Posts Tagged ‘Central Park West apartments’

Central Park West’s most enchanting apartments

March 17, 2014

SturbantallThe wonderful thing about New York is that you can pass a building hundreds of times before discovering its magic.

Which is how, on a rainy late afternoon with just a slant of sunlight left in the sky, I discovered the beauty of the Beaux-Arts gem the St. Urban.

It’s a 12-story apartment house at 89th Street, one of many French flat–style residences built in an almost unbroken line along Central Park West at the turn of the last century.

The building’s neighbors, the Dakota and the San Remo, are perhaps more flamboyant. The St. Urban’s beauty is more understated, and it stands today as an elegant throwback—described in one book as a “splendid anachronism” of gracious, Gilded Age living.

SturbancherubFacing the park is a porte-cochere—a magnificent recessed carriage entrance—illuminated by golden globes affixed to the limestone entrance.

The St. Urban’s sloping mansard roof and dormer windows give it a castle-like feel, which is underscored by its rounded, domed tower crowned with a copper lantern.

I’m not the only one enchanted by the St. Urban. In 2001, writer Andre Aciman had this to say about the building, in a New York Times Magazine issue that focused on the specialness of New York City.

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“As with Monet’s portraits of the Rouen cathedral, does the St. Urban stir so many images that changing the season, the cast of light or time of day changes the building as well?,” wrote Aciman.

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“All I know is that something in me is forever grafted here—which is why I dare not think of the city without this building, or of me without this city, or of this building without me.”

Before the Majestic went up on Central Park West

July 4, 2013

Central Park West is lined with incredible apartment buildings with Art Deco touches. One of the loveliest and most renowned is the Majestic, the 29-story, circa-1931 residence at 72nd Street.

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But before that Majestic blew New Yorkers away with its style, another Majestic occupied the site: the equally as sumptuous Hotel Majestic.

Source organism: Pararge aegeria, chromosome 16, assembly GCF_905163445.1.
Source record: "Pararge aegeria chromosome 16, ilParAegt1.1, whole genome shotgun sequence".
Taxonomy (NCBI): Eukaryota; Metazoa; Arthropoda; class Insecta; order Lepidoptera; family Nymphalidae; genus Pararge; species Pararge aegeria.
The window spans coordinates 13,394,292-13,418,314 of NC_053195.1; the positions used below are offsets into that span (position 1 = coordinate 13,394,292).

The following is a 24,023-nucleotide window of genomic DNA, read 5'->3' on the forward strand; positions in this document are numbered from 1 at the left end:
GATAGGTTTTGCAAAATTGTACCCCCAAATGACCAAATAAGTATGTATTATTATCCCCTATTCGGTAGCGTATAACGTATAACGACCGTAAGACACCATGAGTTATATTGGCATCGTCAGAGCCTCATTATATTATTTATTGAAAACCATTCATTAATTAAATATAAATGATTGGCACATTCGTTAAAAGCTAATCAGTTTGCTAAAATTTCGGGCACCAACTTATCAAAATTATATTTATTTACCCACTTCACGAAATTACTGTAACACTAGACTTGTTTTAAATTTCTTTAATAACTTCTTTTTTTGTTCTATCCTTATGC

Themajestic1931Built in 1894 when Central Park West was still a low-rise thoroughfare dominated by the Dakota up the block, the Hotel Majestic “had private bowling alleys, a grand lobby, horse-drawn carriages out front, and a rooftop garden,” writes Kevin C. Fitzpatrick in A Journey Into Dorothy Parker’s New York.

Parker lived there with her widowed father as a teenager—along with Gustav Mahler, Edna Ferber, and other celebs of the Gilded Age.

Luxury goes in and out of style, and by the 1920s, the first Hotel Majestic just wasn’t cutting it.

Defunct city hospitals turned into homes

July 13, 2010

If St. Vincent’s Medical Center really does get made over into apartments, it won’t be the first time a city hospital was turned into residences.

That’s what happened to the old French Hospital, on 30th Street beween Eighth and Ninth Avenues.

Built in 1928 by the Societe Francaise de Bienfaisance, it replaced the original French Hospital on West 14th Street, then the city’s French section.

The hospital closed in the 1960s, and in 1981 became rentals. Section 8 rentals, according to the management company website.

But hey, how cool is it to live beside a door that says “clinic entrance?”

Probably not as cool as living in the former New-York Cancer Hospital, on Central Park West and 106th Street.

King’s Handbook of New York, published in 1892, says the hospital “. . . was founded in 1884, for the treatment of all sufferers from cancer, whose condition promises any hope of cure of relief.”

Those circular wards are lovely, but they had a medical purpose: Without room corners, doctors believed that there would be fewer germs hanging around making cancer patients sick.

The hospital, which eventually became Memorial Sloan-Kettering Cancer Center, moved out in the 1930s. It sat vacant for decades before becoming luxury co-ops a few years ago.

Interested in a 5-bedroom home? Check out this Corcoran listing.